Doctrine: 153. But it is one thing for a defined class of existing claims to be referred to an international tribunal without exception, and another for a government to agree to the adjudication for the future of an indefinite range of cases in a number of different forums with different rules. The Tribunal cannot accept that standard BIT jurisdiction clauses automatically override the binding selection of a forum by the parties to determine their contractual claims. As the ad hoc Committee said in the Vivendi case:

where the essential basis of a claim brought before an international tribunal is a breach of contract, the tribunal will give effect to any valid choice of forum clause in the contract.82 (iii) Distinction between jurisdiction and admissibility 154. In the Tribunals view, this principle is one concerning the admissibility of the claim, not jurisdiction in the strict sense. The jurisdiction of the Tribunal is determined by the combination of the BIT and the ICSID Convention. It is, to say the least, doubtful that a private party can by contract waive rights or dispense with the performance of obligations imposed on the States parties to those treaties under international law. Although under modern international law, treaties may confer rights, substantive and procedural, on individuals,83 they will normally do so in order to achieve some public interest. Thus the question is not whether the Tribunal has jurisdiction: unless otherwise expressly provided, treaty jurisdiction is not abrogated by contract. The question is whether a party should be allowed to rely on a contract as the basis of its claim when the contract itself refers that claim exclusively to another forum. In the Tribunals view the answer is that it should not be allowed to do so, unless there are good reasons, such as force majeure, preventing the claimant from complying with its contract. This impediment, based as it is on the principle that a party to a contract cannot claim on that contract without itself complying with it, is more naturally considered as a matter of admissibility than jurisdiction.84 ) Conclusion on Article 12 of the CISS Agreement 155. To summarise, in the Tribunals view its jurisdiction is defined by reference to the BIT and the ICSID Convention. But the Tribunal should not exercise its jurisdiction over a contractual claim when the parties have already agreed on how such a claim is to be resolved, and have done so exclusively. SGS should not be able to approbate and reprobate in respect of the same contract: if it claims under the contract, it should comply with the contract in respect of the very matter which is the foundation of its claim. The Philippine courts are available to hear SGSs contract claim. Until the question of the scope or extent of the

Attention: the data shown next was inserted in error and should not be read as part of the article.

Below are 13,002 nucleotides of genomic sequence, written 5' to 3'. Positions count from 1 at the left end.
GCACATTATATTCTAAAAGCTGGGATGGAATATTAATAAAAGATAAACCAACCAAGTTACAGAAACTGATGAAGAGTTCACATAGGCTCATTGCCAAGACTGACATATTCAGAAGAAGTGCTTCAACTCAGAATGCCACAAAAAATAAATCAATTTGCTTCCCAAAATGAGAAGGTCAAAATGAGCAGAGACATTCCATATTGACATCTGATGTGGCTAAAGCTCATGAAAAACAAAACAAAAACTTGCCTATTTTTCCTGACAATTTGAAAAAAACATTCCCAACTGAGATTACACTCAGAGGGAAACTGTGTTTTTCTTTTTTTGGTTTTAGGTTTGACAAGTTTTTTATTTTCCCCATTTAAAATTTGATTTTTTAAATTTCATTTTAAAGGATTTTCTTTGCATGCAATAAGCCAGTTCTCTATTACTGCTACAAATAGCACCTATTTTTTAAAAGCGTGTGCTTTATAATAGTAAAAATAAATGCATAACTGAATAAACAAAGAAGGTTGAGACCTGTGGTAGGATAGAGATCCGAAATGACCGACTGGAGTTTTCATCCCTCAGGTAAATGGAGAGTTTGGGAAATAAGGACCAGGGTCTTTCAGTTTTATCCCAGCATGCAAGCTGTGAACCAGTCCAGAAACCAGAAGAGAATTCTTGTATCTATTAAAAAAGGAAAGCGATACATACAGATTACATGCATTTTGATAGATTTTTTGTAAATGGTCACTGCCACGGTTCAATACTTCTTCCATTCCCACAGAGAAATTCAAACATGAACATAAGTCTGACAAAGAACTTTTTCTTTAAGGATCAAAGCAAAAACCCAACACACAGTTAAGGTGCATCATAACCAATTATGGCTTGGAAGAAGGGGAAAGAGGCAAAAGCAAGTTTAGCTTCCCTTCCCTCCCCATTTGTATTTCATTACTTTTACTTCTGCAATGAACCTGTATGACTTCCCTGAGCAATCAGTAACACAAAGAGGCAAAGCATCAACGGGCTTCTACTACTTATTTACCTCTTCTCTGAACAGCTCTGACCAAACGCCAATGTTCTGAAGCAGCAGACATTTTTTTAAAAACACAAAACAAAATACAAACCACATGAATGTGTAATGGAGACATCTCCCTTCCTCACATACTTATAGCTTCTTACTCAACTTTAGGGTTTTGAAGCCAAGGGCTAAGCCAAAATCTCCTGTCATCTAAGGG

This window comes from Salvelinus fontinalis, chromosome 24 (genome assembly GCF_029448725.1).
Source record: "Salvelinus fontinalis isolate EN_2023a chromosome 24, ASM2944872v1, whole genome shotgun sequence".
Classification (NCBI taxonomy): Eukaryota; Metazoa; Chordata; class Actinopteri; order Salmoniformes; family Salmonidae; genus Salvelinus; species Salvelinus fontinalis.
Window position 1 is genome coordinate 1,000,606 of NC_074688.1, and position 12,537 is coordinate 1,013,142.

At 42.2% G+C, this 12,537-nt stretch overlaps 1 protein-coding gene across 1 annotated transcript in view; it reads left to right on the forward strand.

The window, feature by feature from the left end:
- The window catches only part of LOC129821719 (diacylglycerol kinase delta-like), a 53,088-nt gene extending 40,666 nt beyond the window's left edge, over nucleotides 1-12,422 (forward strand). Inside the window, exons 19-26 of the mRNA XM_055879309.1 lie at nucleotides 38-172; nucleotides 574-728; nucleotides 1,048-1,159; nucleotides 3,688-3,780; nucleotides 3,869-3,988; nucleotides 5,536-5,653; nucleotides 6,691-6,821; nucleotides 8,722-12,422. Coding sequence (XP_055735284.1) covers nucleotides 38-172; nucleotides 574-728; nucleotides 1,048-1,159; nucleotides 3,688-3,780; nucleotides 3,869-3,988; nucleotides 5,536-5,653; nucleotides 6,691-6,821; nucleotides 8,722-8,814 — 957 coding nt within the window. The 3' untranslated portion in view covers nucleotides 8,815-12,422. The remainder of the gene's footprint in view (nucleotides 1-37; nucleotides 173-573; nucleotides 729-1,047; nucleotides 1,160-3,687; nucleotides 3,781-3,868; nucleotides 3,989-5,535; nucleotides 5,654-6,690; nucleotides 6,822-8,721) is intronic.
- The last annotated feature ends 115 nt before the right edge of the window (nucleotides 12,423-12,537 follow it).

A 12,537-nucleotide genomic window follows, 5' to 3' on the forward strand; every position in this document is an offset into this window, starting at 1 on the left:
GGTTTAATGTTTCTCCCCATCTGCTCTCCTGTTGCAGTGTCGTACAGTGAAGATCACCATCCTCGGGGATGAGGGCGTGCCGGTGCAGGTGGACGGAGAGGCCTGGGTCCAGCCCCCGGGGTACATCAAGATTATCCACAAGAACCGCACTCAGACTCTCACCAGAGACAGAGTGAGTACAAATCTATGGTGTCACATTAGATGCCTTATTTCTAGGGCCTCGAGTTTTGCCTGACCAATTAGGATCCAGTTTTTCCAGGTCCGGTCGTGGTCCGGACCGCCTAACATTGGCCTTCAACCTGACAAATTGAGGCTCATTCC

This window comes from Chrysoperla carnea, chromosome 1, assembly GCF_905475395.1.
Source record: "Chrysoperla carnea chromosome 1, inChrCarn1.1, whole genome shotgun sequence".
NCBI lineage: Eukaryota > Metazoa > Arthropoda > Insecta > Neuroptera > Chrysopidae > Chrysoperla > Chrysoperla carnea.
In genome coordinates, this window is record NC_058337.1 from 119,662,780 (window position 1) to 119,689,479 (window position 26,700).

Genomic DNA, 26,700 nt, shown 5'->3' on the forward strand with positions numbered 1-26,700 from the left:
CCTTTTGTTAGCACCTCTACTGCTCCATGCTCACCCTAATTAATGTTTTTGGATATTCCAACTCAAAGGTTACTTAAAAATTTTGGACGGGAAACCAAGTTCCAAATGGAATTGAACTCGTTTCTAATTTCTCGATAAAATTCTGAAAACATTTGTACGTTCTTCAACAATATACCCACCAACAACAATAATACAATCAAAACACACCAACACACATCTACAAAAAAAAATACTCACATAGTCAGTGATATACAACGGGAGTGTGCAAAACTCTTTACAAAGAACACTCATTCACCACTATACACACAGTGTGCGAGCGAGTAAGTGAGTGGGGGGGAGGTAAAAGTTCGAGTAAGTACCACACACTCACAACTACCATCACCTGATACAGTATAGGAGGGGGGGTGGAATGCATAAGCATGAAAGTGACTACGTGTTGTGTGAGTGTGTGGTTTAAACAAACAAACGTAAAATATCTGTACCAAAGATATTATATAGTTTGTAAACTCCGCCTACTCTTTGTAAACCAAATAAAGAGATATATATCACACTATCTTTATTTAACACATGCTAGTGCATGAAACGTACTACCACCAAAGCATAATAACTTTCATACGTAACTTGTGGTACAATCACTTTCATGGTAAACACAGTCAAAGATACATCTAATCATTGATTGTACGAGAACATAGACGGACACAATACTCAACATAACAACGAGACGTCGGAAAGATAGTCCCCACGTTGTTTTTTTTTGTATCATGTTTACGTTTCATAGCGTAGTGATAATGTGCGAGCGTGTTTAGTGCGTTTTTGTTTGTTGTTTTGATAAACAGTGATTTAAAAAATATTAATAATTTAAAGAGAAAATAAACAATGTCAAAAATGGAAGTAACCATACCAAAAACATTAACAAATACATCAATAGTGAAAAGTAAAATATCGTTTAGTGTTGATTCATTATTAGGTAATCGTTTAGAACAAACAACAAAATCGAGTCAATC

Respondents obligation to pay is clarifiedwhether by agreement between the parties or by proceedings in the Philippine courts as provided for in Article 12 of the CISS Agreementa decision by this Tribunal on SGSs claim to payment would be premature.
Among the reasons that the SGS v. Philippines tribunal provided for its determination that the exclusive forum selection clause rendered the treaty claim inadmissible was the principle that a party to a contract cannot claim on that contract without itself complying with it. SGS v. Philippines (2004)